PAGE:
Are you worried about the evidence of a US backlash against outsourcing?

We do understand to some extent that when jobs are lost in any  country in any sector, there would be some disquiet. There would be some grievance so the media would write about it, perhaps political leaders would be influenced by the feelings of their constituents. The Americans and others have been telling us how we should open up our markets in order to achieve a multilateral type of trading system in the WTO, but when it comes to the BPOs (business process outsourcing), we find  that suddenly because of the difficulties of employment coming up, some American states have not been able to explain the issues to the people.

Some European countries have been able to do it much more effectively. For example, the British government does not see a threat if some of their jobs go to India because Indian companies are also creating jobs in the UK. So one has to balance these two aspects. It still is possible to go in for a win-win partnership and that's what we are trying to work out with the American government. 

US Trade Representative Robert B Zoellick was in India recently and our Commerce Minister Mr Arun Jaitley spoke to him quite frankly on this subject. There a quite a few stories about how when an IT company goes to a bank seeking funds, the first question the bank asks is how many Indians do they have in their employment. Only then do they release venture capital for new initiatives.

When is the dual nationality legislation likely to be implemented?

The Dual Nationality Bill should soon be an Act, since there is support for it among the political parties in India. I really see it likely to be put into practice this summer. Bilateral dialogue will have to start once the Bill is passed.

How will this benefit NRIs?

It is really in the mind more than in the pocket. It will give a feeling that, yes, they are as much a part of Indian cultural,  civilisational heritage as they are of their country of adoption and they can come to India whenever they feel like it without first going to an Indian embassy or consulate as an intermediary to give them a visa. That's the kind of feeling which is very important.

As far as the pocket is concerned, there, of course, we had already given various facilities as part of our PIO (Person of Indian Origin) card which was in a way giving a long term visa and also giving facilities for investments in India, stock markets, purchase of properties -- things like that. This process will be carried further with dual nationality.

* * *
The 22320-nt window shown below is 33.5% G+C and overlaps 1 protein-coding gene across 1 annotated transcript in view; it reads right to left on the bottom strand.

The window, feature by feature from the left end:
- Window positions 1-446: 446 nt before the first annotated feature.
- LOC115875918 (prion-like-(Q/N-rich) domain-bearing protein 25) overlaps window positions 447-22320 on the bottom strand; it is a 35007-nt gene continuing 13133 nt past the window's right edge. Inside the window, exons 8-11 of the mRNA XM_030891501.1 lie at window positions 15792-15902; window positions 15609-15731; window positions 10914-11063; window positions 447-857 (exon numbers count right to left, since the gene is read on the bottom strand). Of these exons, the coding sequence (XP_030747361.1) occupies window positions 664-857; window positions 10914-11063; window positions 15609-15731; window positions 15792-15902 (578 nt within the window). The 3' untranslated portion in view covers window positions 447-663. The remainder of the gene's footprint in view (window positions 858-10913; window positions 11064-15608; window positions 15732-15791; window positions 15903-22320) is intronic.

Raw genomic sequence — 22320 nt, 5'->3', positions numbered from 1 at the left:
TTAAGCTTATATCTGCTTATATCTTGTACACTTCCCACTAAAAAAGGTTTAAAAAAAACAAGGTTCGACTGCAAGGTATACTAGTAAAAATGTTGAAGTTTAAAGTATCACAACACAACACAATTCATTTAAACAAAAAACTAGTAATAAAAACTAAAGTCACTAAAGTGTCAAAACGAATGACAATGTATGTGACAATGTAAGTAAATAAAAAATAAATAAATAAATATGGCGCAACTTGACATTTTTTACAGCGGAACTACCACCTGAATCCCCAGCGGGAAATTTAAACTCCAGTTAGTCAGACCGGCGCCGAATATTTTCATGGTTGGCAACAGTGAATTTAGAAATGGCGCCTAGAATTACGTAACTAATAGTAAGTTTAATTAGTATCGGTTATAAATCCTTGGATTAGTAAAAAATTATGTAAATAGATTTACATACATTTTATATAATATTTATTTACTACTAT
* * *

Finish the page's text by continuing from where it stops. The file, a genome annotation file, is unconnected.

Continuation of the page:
What will not happen is that the political rights will not be given. That in any case is the usual system of countries where dual nationality exists.

Some NRIs think dual nationality might in some way dilute their status in the countries where they live.

We don't think this should happen because, firstly, we have only selected those countries where there are enabling provisions for the existence of dual nationality. Secondly, we propose to enter into a bilateral dialogue with the countries concerned to see that this will not bring about any kind of negative fallout for people of Indian origin. Only if that happens will we extend it to people in specific countries.

What happens if a NRI commits a crime and flees to India?  

These things will be sorted out when we hold bilateral discussions with the countries concerned. As you know we are already entering into areas of extradition and mutual legal assistance agreements with the United States and other countries. That should cover all these  legal obligations. 

You have undertaken unprecendented initiatives to improve relations with Africa and Latin America.

This trilateral forum, what we call IBSA (the forum of India, Brazil, South Africa) will discuss how the positions of developing countries' positions can be projected. We are also thinking of strengthening our trilateral and bilateral ties with these three countries as well as Argentine, Uruguay and Paraguay. We have signed a free trade area agreement last year. On January 25 we signed a detailed document specifying the commodities and items which will form part of this free trade agreement. We have also entered into negotiations with South Africa. The idea is to  gradually to extend this to SAARC and South East Asia where we have also free trade area arrangements. 

What we see is the WTO at one level, these regional arrangements with India at another level and we should be able to complement them in order to prepare ourselves for a globalised world, to make our industries and others feel more comfortable. Then they can take competition at home and also compete with others in foreign markets.

Photo:  PRAKASH SINGH/AFP/Getty Images

Image: Uday Kuckian